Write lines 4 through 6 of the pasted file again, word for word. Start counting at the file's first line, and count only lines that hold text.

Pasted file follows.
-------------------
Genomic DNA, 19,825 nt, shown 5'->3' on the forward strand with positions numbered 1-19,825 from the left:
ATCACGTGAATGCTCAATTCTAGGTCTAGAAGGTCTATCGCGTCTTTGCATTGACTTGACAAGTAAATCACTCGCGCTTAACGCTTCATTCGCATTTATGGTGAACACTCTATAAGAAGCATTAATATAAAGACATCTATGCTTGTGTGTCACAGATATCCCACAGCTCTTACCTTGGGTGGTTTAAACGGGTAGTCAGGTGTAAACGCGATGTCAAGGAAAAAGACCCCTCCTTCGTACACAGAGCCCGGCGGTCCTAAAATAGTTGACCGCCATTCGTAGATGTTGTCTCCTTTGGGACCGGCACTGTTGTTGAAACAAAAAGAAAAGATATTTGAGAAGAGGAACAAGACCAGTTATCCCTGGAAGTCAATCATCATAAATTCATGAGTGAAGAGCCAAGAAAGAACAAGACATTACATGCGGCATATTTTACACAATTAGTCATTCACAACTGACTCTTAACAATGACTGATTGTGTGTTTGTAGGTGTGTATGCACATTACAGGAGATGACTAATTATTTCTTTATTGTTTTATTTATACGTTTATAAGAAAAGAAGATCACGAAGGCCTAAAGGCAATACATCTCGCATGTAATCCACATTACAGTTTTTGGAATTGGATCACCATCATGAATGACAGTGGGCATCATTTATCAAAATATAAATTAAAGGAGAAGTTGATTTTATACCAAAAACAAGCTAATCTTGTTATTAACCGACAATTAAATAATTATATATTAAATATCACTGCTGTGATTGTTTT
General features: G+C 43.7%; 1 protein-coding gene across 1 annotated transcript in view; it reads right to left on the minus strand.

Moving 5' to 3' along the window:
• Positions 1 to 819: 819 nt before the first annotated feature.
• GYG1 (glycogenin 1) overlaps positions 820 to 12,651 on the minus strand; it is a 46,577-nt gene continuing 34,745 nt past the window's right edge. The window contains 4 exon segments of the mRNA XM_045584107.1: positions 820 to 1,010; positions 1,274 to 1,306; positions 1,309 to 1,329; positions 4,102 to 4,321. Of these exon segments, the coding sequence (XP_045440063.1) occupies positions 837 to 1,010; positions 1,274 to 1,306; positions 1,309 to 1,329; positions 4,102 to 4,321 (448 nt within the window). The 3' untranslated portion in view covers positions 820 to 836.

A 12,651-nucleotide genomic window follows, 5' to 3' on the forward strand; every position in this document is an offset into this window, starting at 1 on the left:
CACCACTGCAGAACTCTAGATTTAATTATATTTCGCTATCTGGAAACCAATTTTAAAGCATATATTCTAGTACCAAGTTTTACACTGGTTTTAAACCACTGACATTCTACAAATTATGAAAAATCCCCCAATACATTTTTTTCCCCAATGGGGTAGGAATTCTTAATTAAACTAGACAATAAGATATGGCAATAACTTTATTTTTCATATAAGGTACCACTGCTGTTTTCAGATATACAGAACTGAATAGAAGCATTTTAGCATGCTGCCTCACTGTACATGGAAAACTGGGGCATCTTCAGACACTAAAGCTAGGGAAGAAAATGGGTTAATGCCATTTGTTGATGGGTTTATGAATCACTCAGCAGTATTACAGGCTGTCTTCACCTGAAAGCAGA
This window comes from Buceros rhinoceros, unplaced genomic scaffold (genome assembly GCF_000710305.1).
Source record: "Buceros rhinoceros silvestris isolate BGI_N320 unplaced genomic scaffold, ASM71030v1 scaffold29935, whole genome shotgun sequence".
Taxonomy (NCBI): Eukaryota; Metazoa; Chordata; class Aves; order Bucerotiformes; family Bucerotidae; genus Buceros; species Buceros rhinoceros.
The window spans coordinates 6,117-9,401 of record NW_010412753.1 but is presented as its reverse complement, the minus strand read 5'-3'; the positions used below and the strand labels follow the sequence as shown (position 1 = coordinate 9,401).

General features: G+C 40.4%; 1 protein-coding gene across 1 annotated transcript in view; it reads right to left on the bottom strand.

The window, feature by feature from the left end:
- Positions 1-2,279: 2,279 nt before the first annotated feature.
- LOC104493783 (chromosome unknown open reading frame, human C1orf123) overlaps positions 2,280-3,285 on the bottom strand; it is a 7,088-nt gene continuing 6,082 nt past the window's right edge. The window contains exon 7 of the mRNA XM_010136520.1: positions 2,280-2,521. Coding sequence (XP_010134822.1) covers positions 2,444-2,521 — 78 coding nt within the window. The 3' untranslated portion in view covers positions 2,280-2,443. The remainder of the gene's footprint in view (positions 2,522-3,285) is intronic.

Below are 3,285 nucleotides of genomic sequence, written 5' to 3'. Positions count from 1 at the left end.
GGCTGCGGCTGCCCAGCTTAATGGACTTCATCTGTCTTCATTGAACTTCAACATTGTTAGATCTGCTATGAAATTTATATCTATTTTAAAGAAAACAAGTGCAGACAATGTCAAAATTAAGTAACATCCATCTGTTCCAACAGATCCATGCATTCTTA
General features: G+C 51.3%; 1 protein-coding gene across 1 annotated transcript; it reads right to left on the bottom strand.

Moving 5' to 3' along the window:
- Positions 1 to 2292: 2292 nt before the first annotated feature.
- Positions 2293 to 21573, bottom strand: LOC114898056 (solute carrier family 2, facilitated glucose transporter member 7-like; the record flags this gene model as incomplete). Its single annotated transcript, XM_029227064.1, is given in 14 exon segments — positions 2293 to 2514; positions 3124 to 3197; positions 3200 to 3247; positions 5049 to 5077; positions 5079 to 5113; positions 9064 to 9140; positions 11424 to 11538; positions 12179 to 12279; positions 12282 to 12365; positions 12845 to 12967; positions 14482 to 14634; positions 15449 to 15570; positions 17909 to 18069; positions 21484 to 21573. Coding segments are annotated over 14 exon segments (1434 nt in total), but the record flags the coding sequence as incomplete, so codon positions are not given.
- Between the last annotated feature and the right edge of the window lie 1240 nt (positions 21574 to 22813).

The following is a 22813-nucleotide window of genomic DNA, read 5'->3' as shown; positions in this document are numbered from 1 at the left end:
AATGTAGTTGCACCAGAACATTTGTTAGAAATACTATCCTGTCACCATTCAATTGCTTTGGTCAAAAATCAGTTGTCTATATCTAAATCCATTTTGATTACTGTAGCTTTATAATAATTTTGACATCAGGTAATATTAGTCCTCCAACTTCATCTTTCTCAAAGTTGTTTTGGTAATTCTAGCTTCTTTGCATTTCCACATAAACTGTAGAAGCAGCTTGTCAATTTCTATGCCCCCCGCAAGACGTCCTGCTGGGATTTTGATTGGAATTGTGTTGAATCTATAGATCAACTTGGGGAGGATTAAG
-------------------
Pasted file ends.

Moving 5' to 3' along the window:
• Positions 1 to 819: 819 nt before the first annotated feature.
• GYG1 (glycogenin 1) overlaps positions 820 to 12,651 on the minus strand; it is a 46,577-nt gene continuing 34,745 nt past the window's right edge. The window contains 4 exon segments of the mRNA XM_045584107.1: positions 820 to 1,010; positions 1,274 to 1,306; positions 1,309 to 1,329; positions 4,102 to 4,321. Of these exon segments, the coding sequence (XP_045440063.1) occupies positions 837 to 1,010; positions 1,274 to 1,306; positions 1,309 to 1,329; positions 4,102 to 4,321 (448 nt within the window). The 3' untranslated portion in view covers positions 820 to 836.